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Jazz halls are springing up like mushrooms all over London. Every available building is snapped up by a syndicate, largely composed of. American business men, and converted as' speedily as possible into places where men and women can dance far . into 'the njght. How decorators and electricians and bands are requisitioned so quickly 1 remains a mystery, but big bare buildings, store-rooms,, or garages of to-day may be rose-painted, pinkshaded jazz halls of to-morrow, and a few nights after filled with dancers. "Three new night clubs are preparing to open for the season," said a well-known nighb dub proprietor, early in February, "but the vogue and prosperity of night flubs are really threatened by these jazz halls, because they have all the advantages. They do not pay a liquor tax as they sell only 'soft' drmks. and they do not pay an entertainment tax. They open their doors about eleven and dance until three. No tickets are cold at the door, so dancers must buy their tickets in advance. These can be obtained at a variety of places at prices' ranging from £2 2s to 30* for each couple. Most of the jazz halls get. an average of from 250 to 300 people nightly, and the weekly profits, of one place I know of are from £1200 to £1800 per week. So. universal ia the jazz dance craze that I am arranging to open a jazz, hall where people who want to dance but deal in shillings rather than pounds, can have their chance. The day is coming when the jazz hiyll will rival the kinema theatre as a place for women to spend an hour or so between shopping trips and engagements for tea, or between tea and dinner." . . .-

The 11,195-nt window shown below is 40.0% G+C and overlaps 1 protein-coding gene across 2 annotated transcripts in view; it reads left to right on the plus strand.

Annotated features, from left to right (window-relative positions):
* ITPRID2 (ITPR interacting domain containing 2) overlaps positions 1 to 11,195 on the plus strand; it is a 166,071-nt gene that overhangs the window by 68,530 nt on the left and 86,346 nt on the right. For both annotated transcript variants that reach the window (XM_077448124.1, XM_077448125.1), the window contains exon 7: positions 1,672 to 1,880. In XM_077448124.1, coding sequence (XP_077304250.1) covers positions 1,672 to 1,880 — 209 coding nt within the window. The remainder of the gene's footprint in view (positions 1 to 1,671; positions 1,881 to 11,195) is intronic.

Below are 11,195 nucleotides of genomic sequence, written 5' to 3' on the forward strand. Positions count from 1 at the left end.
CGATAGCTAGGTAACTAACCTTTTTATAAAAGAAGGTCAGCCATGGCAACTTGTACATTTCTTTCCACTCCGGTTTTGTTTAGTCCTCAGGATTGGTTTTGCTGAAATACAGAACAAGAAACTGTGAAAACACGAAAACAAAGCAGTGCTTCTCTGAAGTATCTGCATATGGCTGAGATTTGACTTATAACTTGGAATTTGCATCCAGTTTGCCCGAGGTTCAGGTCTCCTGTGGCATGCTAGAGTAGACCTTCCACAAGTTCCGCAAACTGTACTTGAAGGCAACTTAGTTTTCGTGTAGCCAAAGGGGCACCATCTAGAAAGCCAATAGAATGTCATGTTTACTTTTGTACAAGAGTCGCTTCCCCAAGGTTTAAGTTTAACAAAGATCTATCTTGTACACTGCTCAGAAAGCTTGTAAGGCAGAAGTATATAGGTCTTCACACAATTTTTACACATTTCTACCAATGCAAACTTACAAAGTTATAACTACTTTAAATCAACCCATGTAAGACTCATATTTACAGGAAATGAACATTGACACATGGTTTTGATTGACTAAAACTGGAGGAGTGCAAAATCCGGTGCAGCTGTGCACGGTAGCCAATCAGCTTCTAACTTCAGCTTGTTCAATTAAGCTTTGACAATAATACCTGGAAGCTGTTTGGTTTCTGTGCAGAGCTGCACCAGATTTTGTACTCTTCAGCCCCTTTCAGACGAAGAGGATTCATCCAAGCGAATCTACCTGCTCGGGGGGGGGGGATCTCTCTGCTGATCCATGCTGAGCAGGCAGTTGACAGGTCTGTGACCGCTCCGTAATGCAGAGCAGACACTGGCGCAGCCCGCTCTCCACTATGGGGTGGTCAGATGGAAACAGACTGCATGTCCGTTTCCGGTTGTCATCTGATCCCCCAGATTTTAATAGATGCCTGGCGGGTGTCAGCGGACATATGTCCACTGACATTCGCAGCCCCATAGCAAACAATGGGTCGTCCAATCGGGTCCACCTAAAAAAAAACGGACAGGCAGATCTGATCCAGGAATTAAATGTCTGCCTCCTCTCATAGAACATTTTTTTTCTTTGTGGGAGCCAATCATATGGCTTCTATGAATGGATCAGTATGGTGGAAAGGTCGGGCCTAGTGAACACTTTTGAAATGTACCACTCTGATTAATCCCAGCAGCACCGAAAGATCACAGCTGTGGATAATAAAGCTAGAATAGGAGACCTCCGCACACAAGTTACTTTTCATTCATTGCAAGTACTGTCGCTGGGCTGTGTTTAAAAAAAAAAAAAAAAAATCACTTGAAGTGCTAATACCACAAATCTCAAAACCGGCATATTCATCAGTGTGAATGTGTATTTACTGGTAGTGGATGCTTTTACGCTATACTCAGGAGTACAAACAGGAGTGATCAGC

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Bibliographic details

FORTUNES FROM "JAZZ.", Ashburton Guardian, Volume XXXIX, Issue 9589, 17 April 1919

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FORTUNES FROM "JAZZ." Ashburton Guardian, Volume XXXIX, Issue 9589, 17 April 1919

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